Pilots are required to use a standard instrument departure when flying in low visibility conditions – the National Weather Service says this was the case for pilots on Sunday night.
It will take months before official results from the plane crash investigation will be released.
The NTSB [National Transportation Safety Board] says it looks at three broad areas in its investigation: the pilot, the airplane, and the operating environment.
“We’re going to be looking deeply into, the course of an investigation that can range from 12 – 24 months, and then as we find that any one of those issues did not play a role, we’ll rule it out,” said NTSB spokesperson, Peter Knudson.
Veteran commercial pilot and flight instructor from Texas, Robert Katz, has watched situations like this closely for years.
He’s not involved in the investigation into Sunday’s crash but says a lack of visibility is often a contributor to crashes.
“When you’re flying in the clouds, and as we hear in the audio, it’s reported the ceiling [cloud layer] is right at 200 feet – that means when an airplane is flying in the clouds, the pilot is effectively blind looking at anything outside the window. There’s nothing to see, except white or gray, like you’re in a cotton ball. You must rely on your instrumentation to keep yourself oriented,” said Katz.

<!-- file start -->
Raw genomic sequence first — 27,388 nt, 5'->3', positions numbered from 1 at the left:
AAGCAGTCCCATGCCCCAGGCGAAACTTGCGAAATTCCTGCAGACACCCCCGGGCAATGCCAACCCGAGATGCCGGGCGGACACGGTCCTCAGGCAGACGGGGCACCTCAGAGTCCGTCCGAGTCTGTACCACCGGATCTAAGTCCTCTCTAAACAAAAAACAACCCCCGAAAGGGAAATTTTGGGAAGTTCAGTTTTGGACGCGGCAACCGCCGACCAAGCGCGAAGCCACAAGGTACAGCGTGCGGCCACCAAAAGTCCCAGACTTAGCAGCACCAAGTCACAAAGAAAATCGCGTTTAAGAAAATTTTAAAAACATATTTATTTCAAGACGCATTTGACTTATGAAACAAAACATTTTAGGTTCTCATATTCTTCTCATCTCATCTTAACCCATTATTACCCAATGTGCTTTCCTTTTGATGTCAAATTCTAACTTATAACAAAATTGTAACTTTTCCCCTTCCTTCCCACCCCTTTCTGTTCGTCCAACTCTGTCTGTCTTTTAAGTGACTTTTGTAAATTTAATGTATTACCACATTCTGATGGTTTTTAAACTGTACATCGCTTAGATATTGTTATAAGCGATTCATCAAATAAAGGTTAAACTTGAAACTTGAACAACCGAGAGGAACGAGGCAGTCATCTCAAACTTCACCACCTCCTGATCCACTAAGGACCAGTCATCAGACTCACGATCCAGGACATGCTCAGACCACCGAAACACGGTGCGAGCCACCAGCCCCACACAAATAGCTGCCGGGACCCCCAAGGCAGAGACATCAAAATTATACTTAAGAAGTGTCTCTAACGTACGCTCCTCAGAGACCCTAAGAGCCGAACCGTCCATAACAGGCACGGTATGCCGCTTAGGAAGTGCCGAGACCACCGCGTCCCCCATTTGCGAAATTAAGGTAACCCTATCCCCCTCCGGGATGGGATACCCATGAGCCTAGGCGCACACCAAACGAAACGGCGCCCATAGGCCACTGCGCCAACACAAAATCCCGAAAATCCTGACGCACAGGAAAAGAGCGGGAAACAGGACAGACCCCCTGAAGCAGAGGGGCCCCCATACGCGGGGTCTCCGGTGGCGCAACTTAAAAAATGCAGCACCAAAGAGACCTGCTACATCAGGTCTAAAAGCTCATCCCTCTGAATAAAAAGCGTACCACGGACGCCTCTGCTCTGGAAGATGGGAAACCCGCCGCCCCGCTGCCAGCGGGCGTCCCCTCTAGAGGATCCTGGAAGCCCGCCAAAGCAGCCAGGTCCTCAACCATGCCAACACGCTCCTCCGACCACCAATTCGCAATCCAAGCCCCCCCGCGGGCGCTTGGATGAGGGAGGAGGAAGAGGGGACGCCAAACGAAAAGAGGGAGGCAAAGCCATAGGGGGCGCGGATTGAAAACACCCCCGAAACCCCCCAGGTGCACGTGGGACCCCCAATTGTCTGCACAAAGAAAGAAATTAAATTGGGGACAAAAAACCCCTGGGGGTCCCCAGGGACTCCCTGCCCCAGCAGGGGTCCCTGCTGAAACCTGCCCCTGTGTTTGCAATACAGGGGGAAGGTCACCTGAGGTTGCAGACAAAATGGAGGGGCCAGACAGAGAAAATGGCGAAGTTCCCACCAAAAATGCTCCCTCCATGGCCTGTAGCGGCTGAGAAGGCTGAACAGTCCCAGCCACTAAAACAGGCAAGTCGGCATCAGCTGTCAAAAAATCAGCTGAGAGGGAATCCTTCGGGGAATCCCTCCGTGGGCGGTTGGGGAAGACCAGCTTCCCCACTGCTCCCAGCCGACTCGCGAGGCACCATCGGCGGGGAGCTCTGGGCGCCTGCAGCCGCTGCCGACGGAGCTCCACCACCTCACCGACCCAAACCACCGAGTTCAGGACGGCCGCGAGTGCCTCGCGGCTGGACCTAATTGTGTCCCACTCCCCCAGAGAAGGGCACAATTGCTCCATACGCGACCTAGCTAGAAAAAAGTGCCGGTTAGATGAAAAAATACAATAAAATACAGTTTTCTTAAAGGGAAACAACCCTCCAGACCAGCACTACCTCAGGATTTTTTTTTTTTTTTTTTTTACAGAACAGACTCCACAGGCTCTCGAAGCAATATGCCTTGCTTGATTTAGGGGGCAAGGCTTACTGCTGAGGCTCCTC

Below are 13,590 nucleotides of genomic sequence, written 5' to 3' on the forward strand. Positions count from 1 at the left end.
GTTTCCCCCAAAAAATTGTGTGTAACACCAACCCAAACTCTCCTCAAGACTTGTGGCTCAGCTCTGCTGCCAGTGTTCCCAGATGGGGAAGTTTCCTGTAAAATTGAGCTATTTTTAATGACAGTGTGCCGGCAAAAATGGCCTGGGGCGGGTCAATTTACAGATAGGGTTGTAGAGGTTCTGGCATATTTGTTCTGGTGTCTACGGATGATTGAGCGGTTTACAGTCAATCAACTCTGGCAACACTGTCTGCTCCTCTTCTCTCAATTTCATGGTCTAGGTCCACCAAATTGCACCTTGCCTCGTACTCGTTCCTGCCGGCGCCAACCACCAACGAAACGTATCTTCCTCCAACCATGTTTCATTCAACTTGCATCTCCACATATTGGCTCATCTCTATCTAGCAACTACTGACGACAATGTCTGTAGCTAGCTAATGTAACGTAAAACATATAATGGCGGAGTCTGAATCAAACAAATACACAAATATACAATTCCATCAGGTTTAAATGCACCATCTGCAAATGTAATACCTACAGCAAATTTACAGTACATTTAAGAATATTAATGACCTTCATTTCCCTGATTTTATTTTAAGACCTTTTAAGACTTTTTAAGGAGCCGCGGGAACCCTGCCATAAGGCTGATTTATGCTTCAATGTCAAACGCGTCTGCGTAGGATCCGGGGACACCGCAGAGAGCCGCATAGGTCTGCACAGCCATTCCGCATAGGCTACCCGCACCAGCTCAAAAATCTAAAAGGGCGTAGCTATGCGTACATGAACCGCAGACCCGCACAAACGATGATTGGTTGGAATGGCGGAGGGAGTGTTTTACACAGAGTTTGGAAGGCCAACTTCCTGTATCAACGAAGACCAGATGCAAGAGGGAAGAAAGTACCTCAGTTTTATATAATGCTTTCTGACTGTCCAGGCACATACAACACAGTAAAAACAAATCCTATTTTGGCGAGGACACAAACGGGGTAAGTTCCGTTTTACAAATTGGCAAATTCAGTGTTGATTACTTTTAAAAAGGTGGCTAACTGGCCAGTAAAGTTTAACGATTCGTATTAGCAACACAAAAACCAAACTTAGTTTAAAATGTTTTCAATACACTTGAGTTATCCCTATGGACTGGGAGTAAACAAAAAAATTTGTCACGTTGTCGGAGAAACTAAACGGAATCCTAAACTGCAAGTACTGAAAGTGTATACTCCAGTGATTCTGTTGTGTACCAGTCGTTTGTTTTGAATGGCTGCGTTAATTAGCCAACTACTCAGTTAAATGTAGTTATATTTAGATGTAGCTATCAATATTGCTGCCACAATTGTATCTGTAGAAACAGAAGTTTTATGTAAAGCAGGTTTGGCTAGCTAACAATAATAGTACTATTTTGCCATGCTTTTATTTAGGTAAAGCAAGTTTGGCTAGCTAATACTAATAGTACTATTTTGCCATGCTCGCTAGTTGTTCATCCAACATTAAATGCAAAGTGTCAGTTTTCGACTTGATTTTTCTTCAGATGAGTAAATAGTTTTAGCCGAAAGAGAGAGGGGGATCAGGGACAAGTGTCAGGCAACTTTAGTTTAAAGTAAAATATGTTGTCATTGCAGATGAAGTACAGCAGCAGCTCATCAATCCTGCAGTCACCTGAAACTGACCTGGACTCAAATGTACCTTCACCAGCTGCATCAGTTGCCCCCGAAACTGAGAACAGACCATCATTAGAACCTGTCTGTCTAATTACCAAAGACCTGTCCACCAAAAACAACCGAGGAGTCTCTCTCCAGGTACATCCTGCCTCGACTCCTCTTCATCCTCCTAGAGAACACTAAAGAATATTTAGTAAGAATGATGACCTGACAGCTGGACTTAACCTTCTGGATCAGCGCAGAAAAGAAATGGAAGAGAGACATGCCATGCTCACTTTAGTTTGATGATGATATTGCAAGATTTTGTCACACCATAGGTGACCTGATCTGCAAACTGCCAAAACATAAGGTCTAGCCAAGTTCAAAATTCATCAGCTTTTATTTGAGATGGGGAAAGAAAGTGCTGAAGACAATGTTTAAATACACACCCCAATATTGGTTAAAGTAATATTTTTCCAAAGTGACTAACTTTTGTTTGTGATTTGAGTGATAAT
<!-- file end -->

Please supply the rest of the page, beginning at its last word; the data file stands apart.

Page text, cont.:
He says in that way, this crash could be similar to the 2016 fatal plane crash involving Grants Pass man John Belnap.
The amateur pilot, his son, and his son’s friend died on a moonless July 4th night, after taking off in Brookings.
The NTSB’s final report indicated the plane likely crashed into the ocean after Belnap became disoriented in the dark.
On Sunday, the National Weather Service in Medford says visibility was at 200 feet.
“The cloud ceiling was 200 feet which is very low and that’s considered a low instrument flight rule, meaning you can only fly with instruments – not visually,” said a meteorologist with NWS Medford, Ryan Sandler.
That’s the reason, Katz says, why he reached out to local media – hoping to educate other pilots, to prevent further loss of life.
“These things happen nearly every day of the week somewhere in this country,” Katz said.
For now, we don’t know what killed the two people on board the plane Sunday… only time will tell.
The NTSB says it can take up to anywhere from 12 to 24 months to conclude its official investigation.